Public urged to check registers after man fined for saying he was an architect

RIAI and SCSI welcome court judgment against man who misrepresented himself

The Royal Institute of the Architects of Ireland said it gives every opportunity for those who are found to be misusing the title to comply with the legislation, and that prosecution is a last resort. Photograph: iStock

The Royal Institute of the Architects of Ireland said it gives every opportunity for those who are found to be misusing the title to comply with the legislation, and that prosecution is a last resort. Photograph: iStock

 

The Royal Institute of the Architects of Ireland (RIAI) and the Society of Chartered Surveyors Ireland (SCSI) have welcomed a recent court judgment against a man who misrepresented himself as an architect and as a surveyor.

In the case of the RIAI v William Doran, which began on March 12th, 2020, Mr Doran (also known as Bill), of St Mary’s Road in Ballsbridge, pleaded guilty at Dublin District Court to two separate charges of unlawfully using the title “architect”. Judge Marie Quirke convicted him of both charges and, noting Mr Doran’s previous conviction (in 2015) under the Building Control Act 2007 for the misuse of the title “architect”, she fined him €3,000 for each of the two offences. The case was finalised last Thursday, July 1st.

According to the RIAI, under section 18 of the Act it is illegal for anyone to describe himself or herself as an architect, or to practise or carry on business under a name containing the word “architect”, when not registered with the RIAI as an architect.

Frank Turvey, registrar of the RIAI, told The Irish Times the institute hoped the court’s decision would deter others who deliberately mislead or “hoodwink” the public about their education, training and professional credentials which, between a five-year degree, two years’ work experience and a professional practice exam, take eight or nine years to accrue and must be maintained with annual continuing professional development.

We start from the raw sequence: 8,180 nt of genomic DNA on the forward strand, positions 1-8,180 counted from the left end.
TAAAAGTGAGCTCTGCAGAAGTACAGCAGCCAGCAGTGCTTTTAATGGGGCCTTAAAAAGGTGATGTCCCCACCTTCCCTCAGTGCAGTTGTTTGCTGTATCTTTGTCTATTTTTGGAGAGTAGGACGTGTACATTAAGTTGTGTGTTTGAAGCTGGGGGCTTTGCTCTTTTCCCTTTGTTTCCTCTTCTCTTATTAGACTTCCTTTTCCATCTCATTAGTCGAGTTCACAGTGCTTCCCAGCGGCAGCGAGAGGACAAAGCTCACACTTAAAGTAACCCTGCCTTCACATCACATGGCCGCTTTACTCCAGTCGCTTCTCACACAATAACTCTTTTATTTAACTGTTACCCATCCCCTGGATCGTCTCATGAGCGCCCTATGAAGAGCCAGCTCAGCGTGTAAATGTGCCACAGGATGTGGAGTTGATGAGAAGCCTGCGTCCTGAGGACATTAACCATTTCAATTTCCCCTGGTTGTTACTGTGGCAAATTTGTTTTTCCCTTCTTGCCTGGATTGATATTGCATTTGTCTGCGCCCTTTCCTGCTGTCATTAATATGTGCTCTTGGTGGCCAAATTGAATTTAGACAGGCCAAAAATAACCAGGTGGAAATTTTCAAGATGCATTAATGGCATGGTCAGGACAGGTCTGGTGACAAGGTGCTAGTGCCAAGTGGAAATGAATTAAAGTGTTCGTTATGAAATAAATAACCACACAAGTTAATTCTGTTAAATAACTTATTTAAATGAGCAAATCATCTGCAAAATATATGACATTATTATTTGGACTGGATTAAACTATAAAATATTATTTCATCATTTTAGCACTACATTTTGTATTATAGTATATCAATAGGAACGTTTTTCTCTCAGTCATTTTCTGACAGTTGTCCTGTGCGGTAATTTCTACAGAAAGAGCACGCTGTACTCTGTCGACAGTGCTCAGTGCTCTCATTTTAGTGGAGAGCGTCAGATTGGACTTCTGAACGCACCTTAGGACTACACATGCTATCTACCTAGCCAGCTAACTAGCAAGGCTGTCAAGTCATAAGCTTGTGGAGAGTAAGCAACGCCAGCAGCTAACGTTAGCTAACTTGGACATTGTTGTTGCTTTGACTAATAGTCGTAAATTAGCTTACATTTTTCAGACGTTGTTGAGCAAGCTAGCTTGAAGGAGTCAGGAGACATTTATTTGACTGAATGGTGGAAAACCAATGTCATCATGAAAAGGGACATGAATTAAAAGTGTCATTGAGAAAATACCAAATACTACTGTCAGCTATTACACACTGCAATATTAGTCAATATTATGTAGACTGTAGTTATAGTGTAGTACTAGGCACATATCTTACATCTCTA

Mr Turvey said the title was registered in November 2009, at which point 2,200 people qualified for registration and others who had been practising in related disciplines were given the opportunity to prove their eligibility by taking the architects’ register admission exam and being “grandfathered” on to the register.

He said there were 3,257 people on the register and that the institute wanted to encourage people to comply with the legislation, that it “gives every opportunity for those who are found to be misusing the title” to comply with it, as in this case, and that prosecution was a last resort.

In correspondence with two local authorities, Mr Doran’s letterhead reads “William Doran (TechIEI) Architect, Planning and Project Management Consultant, Land and Building Surveying, Fire Safety Consultant, Registered Building Energy Assessor”.

Mr Doran was also convicted last week of a charge of representing himself as a building surveyor while not having satisfied the requirements for registration, and was fined €1,500. As the registration body for professional surveyors, it was the SCSI’s first such prosecution and conviction under the 2007 Act and it was, said Mr Turvey, taken jointly with the RIAI as it related to the same planning application (a prosecution must be taken within six months of the offence).

Gwen Wilson, the SCSI registrar, said Mr Doran’s actions had “potentially grave consequences” for people who, when employing a building or quantity surveyor, “expect that person to have acquired . . . the required level of skill, knowledge, and competence to practise in Ireland” and she urged consumers always to check that the person is registered with the SCSI before engaging them.

Similarly, Mr Turvey recommended people always to ensure that an architect is registered with the RIAI, and thus governed by its code of conduct, saying that a business offering “architectural services” might not employ architects as per the disciplines listed in the Act.

Professional fees are not small, but who wants to spend money on a job that might not comply with the Building Control Management System, so that commencement notices, certificates of compliance and other statutory requirements could not be furnished? Few professionals would be delighted about signing off a project for someone trying to sell their property if they hadn’t been involved in it.

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